I’ve come to accept the place social media has in our twenty-first-century lives and although I bemoan the fact that real-life communication is being replaced by virtual communication, that real-life friendships are losing out to virtual friendships, and that the very nature of social media seems to have instilled in us all a need to share the most mundane details of our lives, I can see the benefits. The Arab Spring is a case in point. The Occupy movement is another.
But what happens when social media is used for nefarious purposes? How wicked can it get? Last week, here in Budapest, a flashmob convened outside László Csatáry’s home last week. I’ve watched some of the videos shot that day and it seems to have been a peaceful protest against the crimes of man who was allegedly instrumental in sending 300 so-called alien Jews to their death in Kamenetz-Podolsk in Ukraine in 1941. A long time ago, admittedly, but as William Shakespeare put it so succinctly, time is the justice that examines all offenders.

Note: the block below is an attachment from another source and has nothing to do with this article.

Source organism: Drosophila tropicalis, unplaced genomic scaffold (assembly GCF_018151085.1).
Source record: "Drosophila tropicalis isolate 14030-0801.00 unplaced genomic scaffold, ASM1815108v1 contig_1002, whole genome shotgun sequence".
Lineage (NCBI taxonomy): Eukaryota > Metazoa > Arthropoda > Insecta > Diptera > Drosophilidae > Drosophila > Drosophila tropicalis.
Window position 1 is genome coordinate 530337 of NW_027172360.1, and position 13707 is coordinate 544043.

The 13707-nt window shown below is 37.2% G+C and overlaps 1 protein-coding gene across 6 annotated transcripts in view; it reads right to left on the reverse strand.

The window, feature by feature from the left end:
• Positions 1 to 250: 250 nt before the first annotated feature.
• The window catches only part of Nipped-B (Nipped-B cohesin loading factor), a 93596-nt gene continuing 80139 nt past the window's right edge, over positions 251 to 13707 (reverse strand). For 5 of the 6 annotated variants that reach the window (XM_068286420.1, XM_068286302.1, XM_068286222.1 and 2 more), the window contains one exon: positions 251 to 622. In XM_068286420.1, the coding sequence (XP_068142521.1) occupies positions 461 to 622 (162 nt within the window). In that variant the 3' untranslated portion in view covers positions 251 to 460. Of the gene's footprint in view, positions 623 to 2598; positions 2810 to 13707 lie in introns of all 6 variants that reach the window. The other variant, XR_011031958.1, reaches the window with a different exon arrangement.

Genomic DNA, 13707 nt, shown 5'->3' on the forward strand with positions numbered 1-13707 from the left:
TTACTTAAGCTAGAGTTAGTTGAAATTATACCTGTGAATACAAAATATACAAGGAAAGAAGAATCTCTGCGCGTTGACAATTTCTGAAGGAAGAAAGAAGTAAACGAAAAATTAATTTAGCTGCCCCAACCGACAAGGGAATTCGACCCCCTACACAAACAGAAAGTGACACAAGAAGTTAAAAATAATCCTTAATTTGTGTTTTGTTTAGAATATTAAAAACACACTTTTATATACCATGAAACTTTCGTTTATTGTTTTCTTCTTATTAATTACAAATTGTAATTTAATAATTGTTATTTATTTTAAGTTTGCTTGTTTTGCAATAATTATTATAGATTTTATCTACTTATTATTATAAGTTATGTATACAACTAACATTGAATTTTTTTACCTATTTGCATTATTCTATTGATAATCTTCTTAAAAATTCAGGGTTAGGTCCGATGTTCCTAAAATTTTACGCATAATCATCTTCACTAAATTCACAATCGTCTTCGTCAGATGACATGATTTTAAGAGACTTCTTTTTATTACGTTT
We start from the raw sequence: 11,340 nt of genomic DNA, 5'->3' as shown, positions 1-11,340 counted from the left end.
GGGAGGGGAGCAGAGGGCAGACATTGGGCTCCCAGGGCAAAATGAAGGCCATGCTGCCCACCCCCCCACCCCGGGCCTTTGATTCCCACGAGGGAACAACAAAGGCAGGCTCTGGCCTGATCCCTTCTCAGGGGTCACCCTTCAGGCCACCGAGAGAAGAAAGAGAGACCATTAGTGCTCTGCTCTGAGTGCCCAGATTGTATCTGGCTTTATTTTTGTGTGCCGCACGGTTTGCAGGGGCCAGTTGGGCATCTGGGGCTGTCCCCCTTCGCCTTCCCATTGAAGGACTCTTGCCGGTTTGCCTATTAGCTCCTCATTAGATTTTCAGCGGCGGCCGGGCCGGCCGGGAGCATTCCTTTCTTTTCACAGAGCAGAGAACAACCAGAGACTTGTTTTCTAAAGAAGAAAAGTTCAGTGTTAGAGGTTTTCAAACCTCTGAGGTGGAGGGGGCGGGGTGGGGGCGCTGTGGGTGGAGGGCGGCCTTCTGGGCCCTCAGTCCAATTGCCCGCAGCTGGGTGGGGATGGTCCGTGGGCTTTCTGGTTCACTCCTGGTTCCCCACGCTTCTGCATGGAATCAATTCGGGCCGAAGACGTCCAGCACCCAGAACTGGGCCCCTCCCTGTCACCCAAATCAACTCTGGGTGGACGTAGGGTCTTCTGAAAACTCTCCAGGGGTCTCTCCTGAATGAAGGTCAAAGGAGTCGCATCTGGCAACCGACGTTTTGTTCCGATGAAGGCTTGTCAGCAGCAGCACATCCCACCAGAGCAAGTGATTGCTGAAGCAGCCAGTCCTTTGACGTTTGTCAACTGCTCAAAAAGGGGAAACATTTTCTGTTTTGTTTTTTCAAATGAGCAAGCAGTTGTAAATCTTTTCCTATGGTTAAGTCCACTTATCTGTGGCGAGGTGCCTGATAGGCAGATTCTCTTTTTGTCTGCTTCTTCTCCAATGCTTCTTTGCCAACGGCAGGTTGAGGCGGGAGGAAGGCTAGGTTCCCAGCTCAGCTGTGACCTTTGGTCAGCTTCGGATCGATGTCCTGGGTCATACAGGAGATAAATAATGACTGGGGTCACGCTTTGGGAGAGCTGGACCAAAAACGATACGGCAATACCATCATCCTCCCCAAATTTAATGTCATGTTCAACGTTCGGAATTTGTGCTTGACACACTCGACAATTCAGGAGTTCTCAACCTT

The day after the flashmob, the right-wing website kuruc.info enlisted the help of its readers to identify those who had exercised their democratic right to protest and to stand up against what they believed to be wrong. Kuruc.info even offered a reward of 100 000 forints (€350) for the most useable information. Word has it that within just 48 hours, more than 90 000 readers had managed to identify most of the participants, so-called anti-Hungarian Jews, who are now reportedly being harassed via phone and Internet.
I wonder if this use of social media (YouTube and blogs) as a virtual ‘line up’ will hamper protests and demonstrations? Will participation in peaceful protests become an invitation to harass?